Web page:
Calibia told the Blade in a pre-walkout statement said “to call these policies in favor of respecting trans students’ rights and privacy is to call an apple an orange. The 2022 Transgender Model policies, even as a draft, have begun to actively hurt my community’s mental health.”

“Instead of focusing on academics and our future, we have to sit in class and wonder if we will be safe in school,” Calibia concluded. “To not only take away the 2021 policies, a cornerstone in LGBTQIA+ rights for Virginia, but to mock them with these replacements, is a devastating blow to myself, trans students, queer students, and the whole of Virginia’s public school student body. How can we be safe, if we can be taken out of school-provided counseling, maliciously misgendered, and denied opportunities given to other students simply because of our gender? Accepting queer students in class does not indoctrinate or brainwash kids. It tells queer students like me that it is okay and safe to be ourselves in school.”

Students walk out of McLean High School on Tuesday, Sept. 27, to protest the Youngkin administration’s school policies. (Washington Blade photo by Michael Key)

The student protests in Virginia have made national news.

“This is a president who supports the LGBTQI+ community and has been supporting that community for some time now as a vice president, as senator, and certainly as president now,” said White House Press Secretary Karine Jean-Pierre in response to a question about the protests during her daily press briefing. “And he . . . always is proud to speak out against the mistreatment of that community … We believe and he believes transgender youth should be allowed to be able to go to school freely, to be able to express themselves freely, to be able to have the protections that they need to be who they are.”

“When it comes to this community, he is a partner, and he is a strong ally, as well as the vice president,” Jean-Pierre stated.

Walkouts and rallies were held at middle and high schools in Arlington, Bedford, Buchanan, Chesterfield, Culpeper, Fairfax, Fauquier, Frederick, Henrico, James City, Loudoun, Louisa, Montgomery, Powhatan, Prince George’s, Prince William, Spotsylvania, Stafford, Warren and York Counties as well as in the cities of Alexandria, Chesapeake, Newport News, Portsmouth, Richmond, Williamsburg and Winchester.

“Every parent wants Virginia’s laws to ensure children’s safety, freedom, and to encourage a vibrant and engaging learning experience. But the Virginia Department of Education is rejecting those shared values by advancing policies that will target LGBTQ kids for harassment and mistreatment simply because of who they are,” said Ebbin.

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District of Columbia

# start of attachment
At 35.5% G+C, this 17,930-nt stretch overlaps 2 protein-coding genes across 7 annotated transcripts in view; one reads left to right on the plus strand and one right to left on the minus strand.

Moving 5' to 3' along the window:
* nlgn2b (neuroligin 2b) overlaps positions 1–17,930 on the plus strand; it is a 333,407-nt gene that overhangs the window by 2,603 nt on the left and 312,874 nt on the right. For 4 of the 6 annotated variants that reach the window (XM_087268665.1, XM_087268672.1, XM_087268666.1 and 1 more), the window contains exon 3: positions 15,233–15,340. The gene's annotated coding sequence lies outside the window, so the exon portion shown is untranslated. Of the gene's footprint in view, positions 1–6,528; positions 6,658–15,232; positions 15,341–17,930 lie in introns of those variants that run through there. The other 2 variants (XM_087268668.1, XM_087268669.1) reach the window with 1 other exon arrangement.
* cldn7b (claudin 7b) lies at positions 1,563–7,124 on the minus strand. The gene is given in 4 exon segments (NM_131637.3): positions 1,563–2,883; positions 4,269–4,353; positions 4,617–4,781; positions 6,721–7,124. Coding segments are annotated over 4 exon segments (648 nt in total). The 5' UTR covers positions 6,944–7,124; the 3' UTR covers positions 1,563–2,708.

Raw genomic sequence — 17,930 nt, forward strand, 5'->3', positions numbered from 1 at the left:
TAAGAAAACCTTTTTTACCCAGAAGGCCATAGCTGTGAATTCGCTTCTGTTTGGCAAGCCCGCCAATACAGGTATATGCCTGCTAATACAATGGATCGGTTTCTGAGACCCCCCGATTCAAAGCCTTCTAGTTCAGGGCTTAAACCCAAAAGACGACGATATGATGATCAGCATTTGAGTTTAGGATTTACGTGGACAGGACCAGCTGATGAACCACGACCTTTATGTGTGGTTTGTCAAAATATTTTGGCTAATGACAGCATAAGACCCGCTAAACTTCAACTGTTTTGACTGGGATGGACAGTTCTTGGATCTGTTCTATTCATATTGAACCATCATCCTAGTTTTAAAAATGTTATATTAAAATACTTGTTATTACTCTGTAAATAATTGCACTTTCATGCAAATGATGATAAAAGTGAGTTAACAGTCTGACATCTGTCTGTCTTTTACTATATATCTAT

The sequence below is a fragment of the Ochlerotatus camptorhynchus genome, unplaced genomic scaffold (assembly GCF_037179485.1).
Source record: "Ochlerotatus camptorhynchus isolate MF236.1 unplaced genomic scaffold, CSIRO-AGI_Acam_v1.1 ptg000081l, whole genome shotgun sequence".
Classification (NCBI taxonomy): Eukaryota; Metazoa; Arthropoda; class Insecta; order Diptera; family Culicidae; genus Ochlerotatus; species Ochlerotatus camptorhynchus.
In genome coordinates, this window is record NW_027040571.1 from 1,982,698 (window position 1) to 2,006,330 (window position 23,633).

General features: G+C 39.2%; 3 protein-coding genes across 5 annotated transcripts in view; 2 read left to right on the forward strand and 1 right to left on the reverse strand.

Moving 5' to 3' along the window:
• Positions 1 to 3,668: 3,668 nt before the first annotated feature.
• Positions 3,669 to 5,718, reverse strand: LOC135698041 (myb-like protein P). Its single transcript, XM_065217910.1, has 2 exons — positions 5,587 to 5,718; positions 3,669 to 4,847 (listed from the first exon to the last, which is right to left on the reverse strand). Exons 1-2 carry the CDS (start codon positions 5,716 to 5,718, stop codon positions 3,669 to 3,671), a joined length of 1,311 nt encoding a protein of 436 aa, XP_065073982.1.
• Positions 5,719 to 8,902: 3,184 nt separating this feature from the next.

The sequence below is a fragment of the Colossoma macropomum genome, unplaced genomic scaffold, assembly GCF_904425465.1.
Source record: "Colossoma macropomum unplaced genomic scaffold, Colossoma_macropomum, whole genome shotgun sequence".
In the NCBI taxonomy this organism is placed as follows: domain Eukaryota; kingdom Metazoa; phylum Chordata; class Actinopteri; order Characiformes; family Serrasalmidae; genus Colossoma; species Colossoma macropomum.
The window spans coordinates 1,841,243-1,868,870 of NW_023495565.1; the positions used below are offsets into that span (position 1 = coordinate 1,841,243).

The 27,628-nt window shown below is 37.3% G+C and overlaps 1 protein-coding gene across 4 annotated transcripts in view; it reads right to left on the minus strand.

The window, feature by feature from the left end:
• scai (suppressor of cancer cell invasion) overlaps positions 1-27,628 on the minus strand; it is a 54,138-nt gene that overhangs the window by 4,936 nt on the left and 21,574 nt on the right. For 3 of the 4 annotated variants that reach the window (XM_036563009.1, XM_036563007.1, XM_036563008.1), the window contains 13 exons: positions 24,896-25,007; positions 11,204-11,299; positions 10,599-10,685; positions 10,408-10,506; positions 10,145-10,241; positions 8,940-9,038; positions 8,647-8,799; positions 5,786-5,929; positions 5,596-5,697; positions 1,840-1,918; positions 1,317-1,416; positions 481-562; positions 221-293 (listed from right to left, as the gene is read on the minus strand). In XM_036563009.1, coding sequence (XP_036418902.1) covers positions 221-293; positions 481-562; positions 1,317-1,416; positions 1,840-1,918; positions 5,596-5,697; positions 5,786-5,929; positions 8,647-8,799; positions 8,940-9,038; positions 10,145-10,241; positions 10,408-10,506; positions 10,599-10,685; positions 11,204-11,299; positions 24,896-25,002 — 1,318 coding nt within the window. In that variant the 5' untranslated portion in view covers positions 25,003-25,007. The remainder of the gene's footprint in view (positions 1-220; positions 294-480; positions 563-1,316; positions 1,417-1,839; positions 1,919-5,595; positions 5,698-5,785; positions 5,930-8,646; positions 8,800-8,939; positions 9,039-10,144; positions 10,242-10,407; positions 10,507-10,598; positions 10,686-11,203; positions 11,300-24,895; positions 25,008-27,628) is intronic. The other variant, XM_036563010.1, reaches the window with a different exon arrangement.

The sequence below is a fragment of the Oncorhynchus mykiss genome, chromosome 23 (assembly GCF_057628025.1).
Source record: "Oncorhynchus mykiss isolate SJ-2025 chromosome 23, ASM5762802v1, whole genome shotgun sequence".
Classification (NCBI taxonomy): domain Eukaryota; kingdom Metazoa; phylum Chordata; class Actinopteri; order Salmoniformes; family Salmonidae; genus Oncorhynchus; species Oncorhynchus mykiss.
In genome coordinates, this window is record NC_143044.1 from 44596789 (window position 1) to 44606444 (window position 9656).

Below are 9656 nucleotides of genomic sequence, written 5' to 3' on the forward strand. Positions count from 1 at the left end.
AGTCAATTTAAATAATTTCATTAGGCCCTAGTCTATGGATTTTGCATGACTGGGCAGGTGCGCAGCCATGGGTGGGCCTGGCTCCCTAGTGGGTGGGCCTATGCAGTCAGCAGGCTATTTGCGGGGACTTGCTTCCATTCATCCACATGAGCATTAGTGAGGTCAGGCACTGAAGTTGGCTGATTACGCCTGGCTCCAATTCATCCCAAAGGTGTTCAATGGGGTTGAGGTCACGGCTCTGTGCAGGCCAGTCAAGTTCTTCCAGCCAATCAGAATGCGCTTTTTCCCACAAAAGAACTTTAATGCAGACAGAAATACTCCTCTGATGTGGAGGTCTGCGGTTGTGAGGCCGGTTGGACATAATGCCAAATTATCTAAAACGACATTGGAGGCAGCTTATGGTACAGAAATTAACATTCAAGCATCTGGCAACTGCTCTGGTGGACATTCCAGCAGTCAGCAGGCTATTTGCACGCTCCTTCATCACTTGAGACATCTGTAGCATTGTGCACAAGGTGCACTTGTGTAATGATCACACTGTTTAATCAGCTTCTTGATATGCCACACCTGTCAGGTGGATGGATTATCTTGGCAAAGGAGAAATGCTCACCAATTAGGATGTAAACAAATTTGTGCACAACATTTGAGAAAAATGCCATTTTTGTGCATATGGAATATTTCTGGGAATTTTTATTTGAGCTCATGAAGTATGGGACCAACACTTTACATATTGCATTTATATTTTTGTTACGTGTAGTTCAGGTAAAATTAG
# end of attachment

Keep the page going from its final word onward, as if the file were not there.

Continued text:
Whitman-Walker wins $280,000 grant to support LGBTQ immigrants

Providing legal resources for migrants facing persecution

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‘Having a lawyer can make the difference between having legal status and living in the shadows,’ said D.C. Mayor Muriel Bowser. (Blade file photo by Michael Key)

Whitman-Walker Health, which provides medical as well as legal services for the D.C.-area LGBTQ community, was among 25 community-based organizations to receive a grant from the D.C. government earlier this month to provide legal support for immigrants.

Amy Nelson, director of Whitman-Walker’s legal department, said the $280,000 grant it received from the city for 2023 marked the fifth year in a row that the city has supported its work in providing legal support for LGBTQ immigrants arriving in D.C. from countries in Latin America as well as Asia, Africa, and Europe.

“We help people file for U.S. asylum on grounds of HIV, sexual orientation, and gender identity,” Nelson said. “Most of our cases now are trans women from Central America,” Nelson told the Blade. “But we also have people from Cameroon, Russia, and Jamaica.”

She said Whitman-Walker currently has about 150 open cases, including cases handled by outside attorneys working on a pro bono basis.

Nelson said Whitman-Walker’s legal team has provided legal advice to some of the migrants arriving by bus to D.C. that the governors of Texas and Arizona have sent in recent months. But she said most of those arriving by bus from the two states plan to leave D.C. for other parts of the country.

A Sept. 16 statement released by the office of D.C. Mayor Muriel Bowser says the mayor’s fiscal year 2023 budget allocated a total of $3.5 million for grants from the city’s Immigrant Justice Legal Service (IJLS) grant program to 25 local organizations, including Whitman-Walker.

“Over the years, the IJLS program has not only benefited DC’s immigrant residents, it has also helped us advance our DC values and strengthened the capacity of legal services providers and pro bono attorneys,” Bowser said in the statement.

“Having a lawyer can make the difference between having legal status and living in the shadows, and I am incredibly grateful for the community organizations who have worked with us to make the IJLS program a success,” she said.